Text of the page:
The effect of land use type on butterfly abundance, species richness, and biodiversity was studied at Masako Forest Reserve in Kisangani, Democratic Republic of Congo. The study was conducted in a primary (PF) and secondary forest (SF), fallow (FW), and an agricultural field (AF). Three bait traps were used; each trap had a cylinder consisting of two metal rings of 30.48 cm diameter and 106.68 cm length with a 15.24 cm cone top. The cylinder and top were nylon mosquito netting with a 55.88 cm zipper sewn into the seam of the cylinder to provide access into the trap to remove butterflies. Traps with rotten bananas as baits were placed at three sites in each of the land use type for 24 h. Trapped butterflies were counted, identified, photographed and released. Results showed that land use type significantly affected butterfly species abundance (p=0.0003) and alpha biodiversity (p=0.0001). The fallow had the highest butterfly species abundance and biodiversity. Cymothoe caenis was the most dominant and Acrea lycoa the least abundant species. Butterflies biodiversity indices significantly correlated with longitude (0.58 to 0.79). These results suggested that land use type and geographic coordinates may have an impact on butterflies at Masako Forest Reserve. More studies are needed to better understand the effect of land use type and longitude on butterfly biodiversity.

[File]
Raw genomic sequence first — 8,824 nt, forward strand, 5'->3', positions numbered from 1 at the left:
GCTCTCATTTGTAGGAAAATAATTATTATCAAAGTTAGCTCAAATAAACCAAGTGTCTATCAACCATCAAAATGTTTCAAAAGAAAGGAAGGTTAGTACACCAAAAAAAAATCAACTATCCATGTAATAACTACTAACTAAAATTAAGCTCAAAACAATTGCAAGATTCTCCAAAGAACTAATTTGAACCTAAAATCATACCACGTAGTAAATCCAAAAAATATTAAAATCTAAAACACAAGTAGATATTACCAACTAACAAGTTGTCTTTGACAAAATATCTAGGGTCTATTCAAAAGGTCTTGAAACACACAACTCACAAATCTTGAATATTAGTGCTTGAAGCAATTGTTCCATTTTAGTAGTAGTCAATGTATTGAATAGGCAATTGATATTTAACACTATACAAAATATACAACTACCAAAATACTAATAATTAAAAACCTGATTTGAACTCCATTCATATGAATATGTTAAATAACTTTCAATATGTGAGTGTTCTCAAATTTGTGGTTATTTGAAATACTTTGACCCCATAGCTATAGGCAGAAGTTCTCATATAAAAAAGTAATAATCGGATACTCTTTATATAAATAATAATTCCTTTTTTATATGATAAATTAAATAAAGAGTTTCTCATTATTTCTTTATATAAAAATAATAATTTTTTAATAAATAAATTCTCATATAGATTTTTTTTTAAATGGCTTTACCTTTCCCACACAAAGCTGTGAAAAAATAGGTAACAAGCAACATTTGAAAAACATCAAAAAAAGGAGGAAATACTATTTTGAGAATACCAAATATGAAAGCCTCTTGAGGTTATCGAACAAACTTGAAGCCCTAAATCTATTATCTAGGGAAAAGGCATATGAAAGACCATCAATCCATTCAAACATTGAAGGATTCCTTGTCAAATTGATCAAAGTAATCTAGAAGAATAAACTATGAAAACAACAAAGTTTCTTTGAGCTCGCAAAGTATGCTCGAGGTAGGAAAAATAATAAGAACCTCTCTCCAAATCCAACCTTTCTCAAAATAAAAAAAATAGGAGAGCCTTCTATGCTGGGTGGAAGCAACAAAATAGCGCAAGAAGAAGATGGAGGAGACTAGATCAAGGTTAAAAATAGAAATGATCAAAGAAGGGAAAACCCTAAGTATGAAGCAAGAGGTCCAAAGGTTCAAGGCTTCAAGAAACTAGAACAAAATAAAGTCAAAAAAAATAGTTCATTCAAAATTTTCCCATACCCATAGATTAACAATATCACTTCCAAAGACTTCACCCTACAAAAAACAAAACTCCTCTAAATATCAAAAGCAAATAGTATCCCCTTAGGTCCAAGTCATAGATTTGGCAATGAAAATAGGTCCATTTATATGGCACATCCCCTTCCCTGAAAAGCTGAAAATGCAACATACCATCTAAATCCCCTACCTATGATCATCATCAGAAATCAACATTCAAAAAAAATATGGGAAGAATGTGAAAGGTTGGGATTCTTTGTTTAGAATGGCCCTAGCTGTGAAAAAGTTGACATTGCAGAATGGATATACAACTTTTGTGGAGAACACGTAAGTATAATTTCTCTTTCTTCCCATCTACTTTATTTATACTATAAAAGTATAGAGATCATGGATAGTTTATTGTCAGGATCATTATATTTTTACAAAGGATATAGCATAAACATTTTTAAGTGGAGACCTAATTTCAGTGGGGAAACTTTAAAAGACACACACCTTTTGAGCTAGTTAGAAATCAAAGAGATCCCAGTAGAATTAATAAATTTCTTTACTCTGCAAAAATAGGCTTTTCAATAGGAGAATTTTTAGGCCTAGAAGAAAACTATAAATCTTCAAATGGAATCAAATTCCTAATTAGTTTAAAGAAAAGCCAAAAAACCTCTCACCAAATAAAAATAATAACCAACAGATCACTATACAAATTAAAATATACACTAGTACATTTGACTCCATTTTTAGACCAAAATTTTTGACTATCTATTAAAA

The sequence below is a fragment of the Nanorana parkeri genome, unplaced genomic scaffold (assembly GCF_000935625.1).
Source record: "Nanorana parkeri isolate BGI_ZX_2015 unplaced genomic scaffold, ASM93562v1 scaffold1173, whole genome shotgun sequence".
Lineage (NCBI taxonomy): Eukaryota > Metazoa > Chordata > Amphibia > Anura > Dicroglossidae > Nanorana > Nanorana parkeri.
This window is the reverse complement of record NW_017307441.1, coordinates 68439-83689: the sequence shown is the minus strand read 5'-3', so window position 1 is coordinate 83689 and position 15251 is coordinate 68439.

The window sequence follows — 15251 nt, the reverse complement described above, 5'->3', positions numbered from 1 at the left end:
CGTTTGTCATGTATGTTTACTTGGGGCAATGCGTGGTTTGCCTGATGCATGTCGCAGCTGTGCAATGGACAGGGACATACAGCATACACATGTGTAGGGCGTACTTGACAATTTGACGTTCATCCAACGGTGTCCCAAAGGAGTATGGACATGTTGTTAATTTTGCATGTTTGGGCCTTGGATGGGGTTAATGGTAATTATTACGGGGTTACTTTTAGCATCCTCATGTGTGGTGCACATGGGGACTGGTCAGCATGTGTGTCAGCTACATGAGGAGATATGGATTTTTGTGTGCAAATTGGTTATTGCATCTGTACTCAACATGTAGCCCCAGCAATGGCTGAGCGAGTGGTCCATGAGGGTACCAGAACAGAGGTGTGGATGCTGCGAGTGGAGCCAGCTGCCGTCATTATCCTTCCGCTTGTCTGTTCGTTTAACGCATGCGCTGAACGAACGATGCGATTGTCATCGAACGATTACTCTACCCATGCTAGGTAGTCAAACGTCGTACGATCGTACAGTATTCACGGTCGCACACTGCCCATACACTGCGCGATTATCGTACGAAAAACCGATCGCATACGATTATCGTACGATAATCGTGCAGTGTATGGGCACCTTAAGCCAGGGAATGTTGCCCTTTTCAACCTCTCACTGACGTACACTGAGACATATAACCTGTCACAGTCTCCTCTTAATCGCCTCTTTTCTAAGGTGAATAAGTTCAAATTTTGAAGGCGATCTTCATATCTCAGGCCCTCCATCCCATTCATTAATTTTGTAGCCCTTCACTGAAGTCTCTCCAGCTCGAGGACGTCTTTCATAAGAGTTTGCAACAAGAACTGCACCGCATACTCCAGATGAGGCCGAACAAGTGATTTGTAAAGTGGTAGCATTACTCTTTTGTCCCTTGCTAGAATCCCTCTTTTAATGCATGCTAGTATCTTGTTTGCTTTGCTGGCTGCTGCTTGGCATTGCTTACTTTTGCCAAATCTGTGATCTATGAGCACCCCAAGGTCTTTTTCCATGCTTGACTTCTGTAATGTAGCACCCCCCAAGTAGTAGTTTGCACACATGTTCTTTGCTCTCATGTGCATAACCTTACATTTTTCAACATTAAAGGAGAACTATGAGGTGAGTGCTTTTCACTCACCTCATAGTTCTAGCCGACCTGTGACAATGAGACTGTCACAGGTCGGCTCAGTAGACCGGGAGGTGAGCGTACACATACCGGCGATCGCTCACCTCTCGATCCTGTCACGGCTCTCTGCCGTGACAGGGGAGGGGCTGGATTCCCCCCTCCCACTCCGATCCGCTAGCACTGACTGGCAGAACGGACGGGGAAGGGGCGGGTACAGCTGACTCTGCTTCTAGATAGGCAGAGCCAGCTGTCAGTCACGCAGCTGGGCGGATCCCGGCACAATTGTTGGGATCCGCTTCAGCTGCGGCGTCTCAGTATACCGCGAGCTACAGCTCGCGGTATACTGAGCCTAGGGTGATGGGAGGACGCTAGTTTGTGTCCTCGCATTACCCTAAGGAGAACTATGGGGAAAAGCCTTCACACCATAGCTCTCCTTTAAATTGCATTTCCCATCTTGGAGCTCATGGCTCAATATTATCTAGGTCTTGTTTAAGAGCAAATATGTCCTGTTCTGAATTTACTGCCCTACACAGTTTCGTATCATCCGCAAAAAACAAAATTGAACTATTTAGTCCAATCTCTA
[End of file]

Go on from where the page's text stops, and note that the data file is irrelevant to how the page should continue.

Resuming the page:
Key words: Butterfly, forest, land use type, species, abundance, biodiversity.
Copyright © 2019 Author(s) retain the copyright of this article.
This article is published under the terms of the Creative Commons Attribution License 4.0